Another staple Dungeons show, the torturer is keen to demonstrate his skills in making his victims talk, and will choose one lucky volunteer to help model his instruments.
This is the weakest of all the shows, and a direct copy of the same show on offer at other Dungeons in the Merlin chain. There has been almost no effort to give it an Alton Towers flavour – the script even includes the same joke to choose a volunteer as used in the London Dungeon!
Set in the Welsh Harp Inn, this is one of the most well rounded of the shows. The landlady greets guests at the door and ushers them inside, seating them on two rows of benches facing the bar. She’s a strong character, with some nicely scripted lines and a good chance to interact with the audience in the first half of the show.
She explains that the Inn is used as a hideout for highwaymen. Before long, the most infamous of them all can be seen casting his shadow in the window – Dick Turpin has come to pay a visit!
The lights go out, plunging the room into darkness as he enters. His footsteps can be heard pacing the room, before various effects including air puffs, back pokers and a seat drop create involuntary screams from the audience.
Yet another classic Dungeons show, the plague doctor show has an actor describing the effects of the plague, before giving a practical demonstration by literally ripping the heart out of a dead body on the mortuary table.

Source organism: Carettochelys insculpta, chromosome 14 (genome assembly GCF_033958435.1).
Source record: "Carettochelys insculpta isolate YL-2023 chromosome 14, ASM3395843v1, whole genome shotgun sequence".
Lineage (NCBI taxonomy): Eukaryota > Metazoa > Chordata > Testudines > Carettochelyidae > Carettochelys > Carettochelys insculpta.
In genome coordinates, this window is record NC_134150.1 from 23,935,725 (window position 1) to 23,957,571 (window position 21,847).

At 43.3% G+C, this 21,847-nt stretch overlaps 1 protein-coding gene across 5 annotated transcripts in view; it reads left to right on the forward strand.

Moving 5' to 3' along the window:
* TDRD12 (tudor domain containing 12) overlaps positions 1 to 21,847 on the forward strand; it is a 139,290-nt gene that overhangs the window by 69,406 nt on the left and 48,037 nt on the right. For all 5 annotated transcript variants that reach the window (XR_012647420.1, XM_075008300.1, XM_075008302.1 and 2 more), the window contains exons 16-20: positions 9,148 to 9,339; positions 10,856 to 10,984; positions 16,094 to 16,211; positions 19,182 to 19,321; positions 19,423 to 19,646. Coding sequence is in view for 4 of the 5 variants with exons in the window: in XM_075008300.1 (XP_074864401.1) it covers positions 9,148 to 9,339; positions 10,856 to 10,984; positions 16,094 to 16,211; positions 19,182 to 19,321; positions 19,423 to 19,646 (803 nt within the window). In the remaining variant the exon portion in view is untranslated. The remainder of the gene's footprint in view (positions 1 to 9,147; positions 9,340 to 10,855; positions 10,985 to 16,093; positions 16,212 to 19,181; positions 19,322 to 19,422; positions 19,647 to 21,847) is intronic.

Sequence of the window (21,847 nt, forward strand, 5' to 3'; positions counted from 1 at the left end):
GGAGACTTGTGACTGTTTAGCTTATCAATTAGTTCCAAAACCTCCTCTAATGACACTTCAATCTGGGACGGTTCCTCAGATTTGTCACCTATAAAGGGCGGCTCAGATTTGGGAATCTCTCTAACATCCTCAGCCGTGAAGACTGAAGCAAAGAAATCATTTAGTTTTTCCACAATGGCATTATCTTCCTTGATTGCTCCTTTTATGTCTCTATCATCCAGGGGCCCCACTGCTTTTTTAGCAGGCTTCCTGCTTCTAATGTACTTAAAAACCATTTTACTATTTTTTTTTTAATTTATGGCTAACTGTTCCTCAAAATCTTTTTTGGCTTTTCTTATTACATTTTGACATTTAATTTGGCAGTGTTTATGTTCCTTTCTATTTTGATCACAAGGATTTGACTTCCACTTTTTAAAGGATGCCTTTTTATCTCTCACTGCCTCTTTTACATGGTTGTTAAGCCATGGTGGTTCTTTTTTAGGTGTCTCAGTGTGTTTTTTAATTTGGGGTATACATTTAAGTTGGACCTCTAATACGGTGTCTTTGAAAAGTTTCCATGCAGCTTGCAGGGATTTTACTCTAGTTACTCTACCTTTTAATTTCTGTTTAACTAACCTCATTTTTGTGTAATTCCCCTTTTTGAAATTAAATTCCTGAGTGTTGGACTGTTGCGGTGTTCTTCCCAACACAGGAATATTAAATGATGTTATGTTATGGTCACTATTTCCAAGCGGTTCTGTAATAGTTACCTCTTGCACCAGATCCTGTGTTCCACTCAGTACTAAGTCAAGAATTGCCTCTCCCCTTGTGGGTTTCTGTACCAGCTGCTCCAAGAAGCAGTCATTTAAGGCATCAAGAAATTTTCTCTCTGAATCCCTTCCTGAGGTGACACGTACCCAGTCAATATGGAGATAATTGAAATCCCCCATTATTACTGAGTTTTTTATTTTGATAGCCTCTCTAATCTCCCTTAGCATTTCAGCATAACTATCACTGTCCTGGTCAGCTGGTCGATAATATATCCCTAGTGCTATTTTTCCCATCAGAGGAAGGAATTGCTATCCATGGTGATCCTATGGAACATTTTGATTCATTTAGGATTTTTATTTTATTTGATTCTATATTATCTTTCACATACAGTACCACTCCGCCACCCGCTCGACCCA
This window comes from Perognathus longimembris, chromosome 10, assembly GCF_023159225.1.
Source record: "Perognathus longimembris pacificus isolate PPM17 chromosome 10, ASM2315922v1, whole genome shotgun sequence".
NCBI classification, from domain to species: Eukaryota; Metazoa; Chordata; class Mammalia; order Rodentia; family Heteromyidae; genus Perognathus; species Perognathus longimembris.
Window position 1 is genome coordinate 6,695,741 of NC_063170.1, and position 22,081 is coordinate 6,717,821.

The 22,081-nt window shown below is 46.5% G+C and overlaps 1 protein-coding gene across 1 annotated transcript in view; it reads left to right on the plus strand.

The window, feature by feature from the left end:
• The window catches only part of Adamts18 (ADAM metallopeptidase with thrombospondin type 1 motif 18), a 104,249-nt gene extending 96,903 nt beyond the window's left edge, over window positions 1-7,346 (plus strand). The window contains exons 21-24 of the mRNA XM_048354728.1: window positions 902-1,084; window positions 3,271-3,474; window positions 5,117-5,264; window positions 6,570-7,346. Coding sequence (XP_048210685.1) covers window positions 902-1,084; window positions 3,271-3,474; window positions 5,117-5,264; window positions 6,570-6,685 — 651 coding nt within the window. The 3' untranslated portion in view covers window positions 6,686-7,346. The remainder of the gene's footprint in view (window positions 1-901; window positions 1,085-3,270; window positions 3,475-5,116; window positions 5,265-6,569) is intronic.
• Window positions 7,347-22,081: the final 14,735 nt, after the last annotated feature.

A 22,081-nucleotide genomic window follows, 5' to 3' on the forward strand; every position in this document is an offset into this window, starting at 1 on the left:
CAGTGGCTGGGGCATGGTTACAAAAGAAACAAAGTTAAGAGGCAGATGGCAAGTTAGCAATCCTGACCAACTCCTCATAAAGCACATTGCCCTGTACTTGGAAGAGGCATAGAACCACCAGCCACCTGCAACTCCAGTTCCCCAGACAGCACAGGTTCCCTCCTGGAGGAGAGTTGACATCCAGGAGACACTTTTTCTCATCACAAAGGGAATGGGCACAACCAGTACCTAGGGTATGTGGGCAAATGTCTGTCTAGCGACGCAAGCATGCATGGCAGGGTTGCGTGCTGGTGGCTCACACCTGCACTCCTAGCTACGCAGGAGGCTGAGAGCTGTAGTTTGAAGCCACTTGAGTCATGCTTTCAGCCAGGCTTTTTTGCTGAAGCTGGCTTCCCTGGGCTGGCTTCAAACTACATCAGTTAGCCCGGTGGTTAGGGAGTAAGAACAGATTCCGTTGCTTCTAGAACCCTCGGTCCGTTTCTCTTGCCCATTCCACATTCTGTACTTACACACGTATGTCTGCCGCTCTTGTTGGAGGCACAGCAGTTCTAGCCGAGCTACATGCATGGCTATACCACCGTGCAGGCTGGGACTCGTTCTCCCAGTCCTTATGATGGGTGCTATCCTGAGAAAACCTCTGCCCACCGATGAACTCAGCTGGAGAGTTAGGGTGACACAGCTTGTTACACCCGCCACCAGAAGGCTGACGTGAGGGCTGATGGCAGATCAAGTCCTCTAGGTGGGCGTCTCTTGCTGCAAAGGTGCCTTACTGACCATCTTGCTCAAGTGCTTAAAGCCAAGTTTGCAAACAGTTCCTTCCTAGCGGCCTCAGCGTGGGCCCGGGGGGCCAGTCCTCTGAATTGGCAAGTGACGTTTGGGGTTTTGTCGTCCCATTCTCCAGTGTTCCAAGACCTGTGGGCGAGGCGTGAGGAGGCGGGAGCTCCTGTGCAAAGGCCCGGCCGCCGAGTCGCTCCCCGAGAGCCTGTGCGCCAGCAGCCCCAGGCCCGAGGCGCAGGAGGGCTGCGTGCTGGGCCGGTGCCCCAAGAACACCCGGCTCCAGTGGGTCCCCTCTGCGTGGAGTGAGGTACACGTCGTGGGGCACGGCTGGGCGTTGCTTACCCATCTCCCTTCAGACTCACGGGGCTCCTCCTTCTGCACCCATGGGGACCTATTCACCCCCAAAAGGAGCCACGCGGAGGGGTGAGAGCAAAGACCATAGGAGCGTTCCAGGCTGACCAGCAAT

Of course, the doctor is offering various remedies and cures too – and is eager to show off their effectiveness with the help of another “willing” volunteer from the audience...
Acting as the finale, The Haunting tells the tale of the legend of Molly Leigh, who was a local woman accused of witchcraft in late 17th century Staffordshire. Visitors to Scarefest a few years ago will be familiar with the story, which was previously used in the Haunting of Molly Crow scare maze.
The show is similar to that found at a few other Dungeons, although the story has been much customised to fit the Alton legend. With guests seated on the edges of the room, all facing inwards towards a large table, a slightly mysterious woman recalls the story of Molly.
Strange things begin happening in the room – objects move across the table by themselves, the lights flicker, a sudden wind picks up sending the curtains billowing. The lights go out, coming on again for a few split seconds as the ghost of Molly Leigh appears in the room, bearing down on shocked visitors.
A quick switch later, and the woman from before is back in the room – hoping the guests enjoyed their audience with … her mother.
As a Dungeons show, The Haunting is great. However, it provides a rather abrupt finale to the Alton Towers Dungeon experience. The transition from slightly scary mysterious woman to staff member thanking guests for visiting the Dungeon feels odd and clunky. On the whole, a bit of an unsatisfying ending compared with those, such as London’s drop ride, on offer at other versions of the attraction.
The Dungeon is set in the old Toyland Tours/Charlie and the Chocolate Factory building
Gallows mark the way to the Dungeon
Some previous Dungeon inhabitants
Hooded stone carving
Theming, and the old Chocolate Factory fascade now painted black
Entrance to the Dungeon
The shows on offer
One of the advertising posters around the park